Bee the Book has teamed up with Bee for Battens. They are currently donating a whopping 50% of profits from the sale of the book to the charity. Battens disease is a rare neuro-degenerative and always fatal condition that affects children. At 9.99 Euro ” Bee the book” would make a great stocking filler and support families and children affected by Battens Disease.

 Have fun,

Miss Mernagh 🙂

For Parents of Junior Infants: Brush up on your (Jolly) Phonics!

This one is especially for parents of children who have just started school. If your child’s school is using Jolly Phonics chances are your child has already begun to learn his or her sounds.

Jolly Phonics is a form of synthetic phonics. This means that it  first teaches the letter sounds and then teaches children to “blend” sounds together to read and write words eg. cat = caat. Blending is often referred to as “sounding out”. Children are also taught to “segment” which involves breaking words up into sounds eg c/a/t. We do this when spelling words.

Your child will probably already have completed the Sounds in Set 1 and perhaps Set 2 at this stage. Here they are:

Click here to download Glance Card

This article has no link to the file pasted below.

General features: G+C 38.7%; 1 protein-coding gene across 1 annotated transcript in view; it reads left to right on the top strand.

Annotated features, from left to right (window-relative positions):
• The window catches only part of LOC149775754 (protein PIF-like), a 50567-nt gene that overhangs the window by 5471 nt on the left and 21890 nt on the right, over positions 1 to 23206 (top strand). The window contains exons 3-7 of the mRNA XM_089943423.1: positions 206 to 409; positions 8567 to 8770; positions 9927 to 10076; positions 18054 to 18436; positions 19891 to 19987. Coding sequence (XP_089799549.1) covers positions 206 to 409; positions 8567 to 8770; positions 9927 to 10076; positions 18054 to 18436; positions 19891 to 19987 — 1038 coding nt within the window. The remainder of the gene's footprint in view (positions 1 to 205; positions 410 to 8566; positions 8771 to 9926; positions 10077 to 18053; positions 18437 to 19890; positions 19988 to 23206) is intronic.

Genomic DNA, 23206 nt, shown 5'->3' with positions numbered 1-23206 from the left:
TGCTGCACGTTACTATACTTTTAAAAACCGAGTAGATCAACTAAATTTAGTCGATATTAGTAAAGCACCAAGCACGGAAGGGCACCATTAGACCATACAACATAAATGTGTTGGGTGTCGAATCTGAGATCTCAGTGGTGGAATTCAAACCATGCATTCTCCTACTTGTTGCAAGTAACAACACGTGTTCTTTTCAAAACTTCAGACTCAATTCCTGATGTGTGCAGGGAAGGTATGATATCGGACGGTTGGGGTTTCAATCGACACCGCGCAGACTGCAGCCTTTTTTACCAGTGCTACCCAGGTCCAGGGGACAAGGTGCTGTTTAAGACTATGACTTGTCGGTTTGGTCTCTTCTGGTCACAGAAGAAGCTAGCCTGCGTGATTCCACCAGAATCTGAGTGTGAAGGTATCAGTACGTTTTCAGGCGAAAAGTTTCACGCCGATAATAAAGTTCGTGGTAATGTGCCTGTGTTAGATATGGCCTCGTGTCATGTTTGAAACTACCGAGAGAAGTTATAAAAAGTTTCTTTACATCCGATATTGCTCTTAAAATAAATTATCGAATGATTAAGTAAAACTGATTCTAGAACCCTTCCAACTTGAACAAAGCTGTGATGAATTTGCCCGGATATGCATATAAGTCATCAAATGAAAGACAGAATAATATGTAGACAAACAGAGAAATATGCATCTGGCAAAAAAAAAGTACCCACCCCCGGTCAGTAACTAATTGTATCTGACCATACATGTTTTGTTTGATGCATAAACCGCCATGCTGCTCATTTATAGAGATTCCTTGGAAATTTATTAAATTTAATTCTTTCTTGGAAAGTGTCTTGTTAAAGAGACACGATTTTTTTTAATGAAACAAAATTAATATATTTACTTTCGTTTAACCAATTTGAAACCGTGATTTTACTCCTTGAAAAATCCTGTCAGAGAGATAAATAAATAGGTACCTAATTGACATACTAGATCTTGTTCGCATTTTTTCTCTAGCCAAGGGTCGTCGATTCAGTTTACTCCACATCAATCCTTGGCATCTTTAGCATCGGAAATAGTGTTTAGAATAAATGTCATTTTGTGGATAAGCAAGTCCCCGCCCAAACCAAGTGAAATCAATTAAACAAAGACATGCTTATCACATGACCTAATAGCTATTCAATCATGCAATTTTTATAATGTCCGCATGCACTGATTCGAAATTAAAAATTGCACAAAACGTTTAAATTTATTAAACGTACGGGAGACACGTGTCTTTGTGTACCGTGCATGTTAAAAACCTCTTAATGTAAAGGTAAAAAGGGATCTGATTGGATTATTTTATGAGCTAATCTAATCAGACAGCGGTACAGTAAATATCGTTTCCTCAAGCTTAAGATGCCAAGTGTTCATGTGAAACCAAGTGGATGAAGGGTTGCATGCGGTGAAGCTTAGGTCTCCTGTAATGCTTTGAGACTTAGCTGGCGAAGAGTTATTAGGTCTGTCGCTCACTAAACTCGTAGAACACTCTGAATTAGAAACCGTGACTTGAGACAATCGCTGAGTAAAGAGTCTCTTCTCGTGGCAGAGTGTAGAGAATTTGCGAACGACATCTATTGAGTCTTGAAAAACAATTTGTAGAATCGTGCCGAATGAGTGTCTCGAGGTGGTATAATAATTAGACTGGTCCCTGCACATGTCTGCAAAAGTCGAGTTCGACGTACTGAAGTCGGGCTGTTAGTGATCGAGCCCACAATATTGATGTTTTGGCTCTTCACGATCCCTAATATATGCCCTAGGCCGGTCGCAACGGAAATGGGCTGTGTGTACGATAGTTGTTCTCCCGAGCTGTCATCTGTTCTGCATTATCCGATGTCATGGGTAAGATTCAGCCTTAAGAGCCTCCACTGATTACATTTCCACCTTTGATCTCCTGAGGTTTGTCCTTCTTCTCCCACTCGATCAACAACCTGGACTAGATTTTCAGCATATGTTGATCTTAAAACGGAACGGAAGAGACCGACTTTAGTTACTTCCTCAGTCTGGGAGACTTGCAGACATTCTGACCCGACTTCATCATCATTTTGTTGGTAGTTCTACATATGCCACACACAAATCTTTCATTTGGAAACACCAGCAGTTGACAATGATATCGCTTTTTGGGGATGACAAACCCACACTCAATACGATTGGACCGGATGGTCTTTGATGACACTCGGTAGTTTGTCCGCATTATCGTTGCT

Download this free glance card and save it for when you are doing homework.

You can use it in 2 main ways:

  1. Randomly point to a letter and ask your child what sound it makes.
  2. Call out a sound and ask your child to point it out.

You now have an easy way to check your child’s sounds 🙂 Just remember that it is letter sounds and not letter names that children learn in the beginning.

Be careful when pronouncing these sounds. Think of a simple 3 letter word eg sat and sing it rather than say it! It is easier to hear the constituent sounds if you do.

Here is an explanation of the sounds covered is Sets 1-2. It is always tricky to write down phonetic sounds. I hope that they make sense 😉

“s” is a long sound as in sssssnake and not suh

“a” is a short sound as in a/nt

“t” is a short sound as in t/ap and not  a harsh tuh ( the “uh” at the end in soft)

“i” is a short sound as in it

“p” is a short sound as in pig. It has a very gently “uh” sound at the end. Curl your lips in around your teeth & push them out like a little explosion. The “uh” sound is subtle rather than pronounced.

“n” is a long sound as in nnnnet and not nuh